Disallow boolean literals in conditional expressions (no-unneeded-ternary)
// Bad var isYes = answer === 1 ? true : false; // Good var isYes = answer === 1; // Bad var isNo = answer === 1 ? false : true; // Good var isYes = answer !== 1;
This rule disallows the use of ‘Boolean’ literals inside conditional expressions.
This rule enforces a coding style where it disallows the use of Boolean literals inside conditional expressions.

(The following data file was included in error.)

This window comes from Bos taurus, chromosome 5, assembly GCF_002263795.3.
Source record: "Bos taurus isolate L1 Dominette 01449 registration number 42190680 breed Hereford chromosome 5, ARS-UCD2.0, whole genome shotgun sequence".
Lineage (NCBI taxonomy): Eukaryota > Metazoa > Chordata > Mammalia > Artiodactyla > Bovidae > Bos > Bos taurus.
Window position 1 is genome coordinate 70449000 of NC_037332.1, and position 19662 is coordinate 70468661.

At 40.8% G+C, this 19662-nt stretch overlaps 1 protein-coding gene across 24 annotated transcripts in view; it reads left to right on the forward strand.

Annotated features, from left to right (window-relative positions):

The following patterns are considered warnings:
var a = x === 2 ? true : false; var a = x ? true : false;
The following patterns are not considered warnings:
var a = x === 2 ? "Yes" : "No"; var a = x !== false;
When Not To Use It
You can turn this rule off if you are not concerned with booleans in conditional expressions.
This rule was introduced in ESLint 0.21.0.